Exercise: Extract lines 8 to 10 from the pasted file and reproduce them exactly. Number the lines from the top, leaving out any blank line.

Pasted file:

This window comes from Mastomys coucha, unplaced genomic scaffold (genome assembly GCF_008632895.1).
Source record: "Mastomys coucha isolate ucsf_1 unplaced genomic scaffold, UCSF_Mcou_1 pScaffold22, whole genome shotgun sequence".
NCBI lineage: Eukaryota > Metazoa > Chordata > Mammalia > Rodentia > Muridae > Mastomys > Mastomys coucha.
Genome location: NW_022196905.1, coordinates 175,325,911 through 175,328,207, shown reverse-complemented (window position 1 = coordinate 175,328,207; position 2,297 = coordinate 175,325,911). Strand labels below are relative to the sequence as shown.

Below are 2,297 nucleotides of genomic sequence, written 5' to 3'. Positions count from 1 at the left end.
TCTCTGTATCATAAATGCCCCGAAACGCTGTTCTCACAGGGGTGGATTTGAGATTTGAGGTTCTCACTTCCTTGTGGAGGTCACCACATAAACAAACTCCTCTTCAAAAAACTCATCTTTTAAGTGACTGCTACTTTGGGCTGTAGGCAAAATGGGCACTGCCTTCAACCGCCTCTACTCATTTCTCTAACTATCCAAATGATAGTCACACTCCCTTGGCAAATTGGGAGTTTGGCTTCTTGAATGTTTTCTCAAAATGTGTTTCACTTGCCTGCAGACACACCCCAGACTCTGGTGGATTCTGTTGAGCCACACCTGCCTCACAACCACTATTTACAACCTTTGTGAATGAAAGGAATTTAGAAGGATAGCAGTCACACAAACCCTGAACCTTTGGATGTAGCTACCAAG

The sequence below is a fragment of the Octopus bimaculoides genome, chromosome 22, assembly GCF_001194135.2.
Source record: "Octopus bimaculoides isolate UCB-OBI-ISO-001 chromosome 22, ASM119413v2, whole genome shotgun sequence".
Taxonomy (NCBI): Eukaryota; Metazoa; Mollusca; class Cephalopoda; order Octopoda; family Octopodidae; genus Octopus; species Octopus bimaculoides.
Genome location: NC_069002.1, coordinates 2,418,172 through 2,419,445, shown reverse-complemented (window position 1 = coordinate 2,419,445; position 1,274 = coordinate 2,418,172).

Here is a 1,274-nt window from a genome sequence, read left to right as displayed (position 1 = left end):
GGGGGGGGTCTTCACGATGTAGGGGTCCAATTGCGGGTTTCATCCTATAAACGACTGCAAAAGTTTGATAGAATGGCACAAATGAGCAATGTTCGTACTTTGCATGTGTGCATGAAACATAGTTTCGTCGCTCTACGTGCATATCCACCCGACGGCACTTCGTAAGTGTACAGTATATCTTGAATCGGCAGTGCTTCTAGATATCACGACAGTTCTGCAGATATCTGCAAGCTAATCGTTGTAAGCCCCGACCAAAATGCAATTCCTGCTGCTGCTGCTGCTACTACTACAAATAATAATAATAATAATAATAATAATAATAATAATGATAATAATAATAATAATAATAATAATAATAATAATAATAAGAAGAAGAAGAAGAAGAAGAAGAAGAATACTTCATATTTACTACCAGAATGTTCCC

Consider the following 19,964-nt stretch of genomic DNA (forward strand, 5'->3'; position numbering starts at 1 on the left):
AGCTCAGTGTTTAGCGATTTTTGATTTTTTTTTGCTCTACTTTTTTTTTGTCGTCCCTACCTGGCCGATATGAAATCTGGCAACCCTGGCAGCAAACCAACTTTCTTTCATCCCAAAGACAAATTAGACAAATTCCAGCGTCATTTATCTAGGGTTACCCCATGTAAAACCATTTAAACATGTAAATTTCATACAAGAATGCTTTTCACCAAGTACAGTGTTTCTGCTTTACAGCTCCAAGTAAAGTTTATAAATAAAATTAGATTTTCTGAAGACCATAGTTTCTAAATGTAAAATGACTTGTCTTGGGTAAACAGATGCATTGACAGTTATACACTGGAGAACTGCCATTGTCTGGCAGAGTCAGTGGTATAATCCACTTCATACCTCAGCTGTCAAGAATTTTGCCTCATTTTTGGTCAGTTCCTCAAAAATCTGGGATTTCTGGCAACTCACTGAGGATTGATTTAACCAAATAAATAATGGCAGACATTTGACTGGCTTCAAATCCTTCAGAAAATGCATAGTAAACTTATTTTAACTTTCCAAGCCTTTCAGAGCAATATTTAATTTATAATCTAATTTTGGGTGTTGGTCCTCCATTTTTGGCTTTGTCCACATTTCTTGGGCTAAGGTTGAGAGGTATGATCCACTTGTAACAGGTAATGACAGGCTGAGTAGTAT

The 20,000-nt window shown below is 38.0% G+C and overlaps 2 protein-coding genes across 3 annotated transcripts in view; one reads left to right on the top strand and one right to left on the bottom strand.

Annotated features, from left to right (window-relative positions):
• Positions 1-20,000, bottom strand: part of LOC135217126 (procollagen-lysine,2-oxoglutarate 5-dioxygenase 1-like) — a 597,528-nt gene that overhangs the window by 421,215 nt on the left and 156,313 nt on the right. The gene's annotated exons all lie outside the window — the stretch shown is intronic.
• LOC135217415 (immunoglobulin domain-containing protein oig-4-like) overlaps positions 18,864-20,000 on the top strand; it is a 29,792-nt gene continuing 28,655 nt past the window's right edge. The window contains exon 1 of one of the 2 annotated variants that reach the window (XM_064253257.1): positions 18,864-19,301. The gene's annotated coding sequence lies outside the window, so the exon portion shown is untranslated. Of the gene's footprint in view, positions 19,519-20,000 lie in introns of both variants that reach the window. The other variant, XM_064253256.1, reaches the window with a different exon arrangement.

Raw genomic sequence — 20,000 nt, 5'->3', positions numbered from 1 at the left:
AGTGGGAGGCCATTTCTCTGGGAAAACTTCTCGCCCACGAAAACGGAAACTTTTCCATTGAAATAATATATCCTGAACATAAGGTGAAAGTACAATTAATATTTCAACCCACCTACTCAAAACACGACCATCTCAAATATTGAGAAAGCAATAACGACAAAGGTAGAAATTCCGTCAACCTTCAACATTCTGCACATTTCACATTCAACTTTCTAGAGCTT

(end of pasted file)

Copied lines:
Source record: "Octopus bimaculoides isolate UCB-OBI-ISO-001 chromosome 22, ASM119413v2, whole genome shotgun sequence".
Taxonomy (NCBI): Eukaryota; Metazoa; Mollusca; class Cephalopoda; order Octopoda; family Octopodidae; genus Octopus; species Octopus bimaculoides.
Genome location: NC_069002.1, coordinates 2,418,172 through 2,419,445, shown reverse-complemented (window position 1 = coordinate 2,419,445; position 1,274 = coordinate 2,418,172).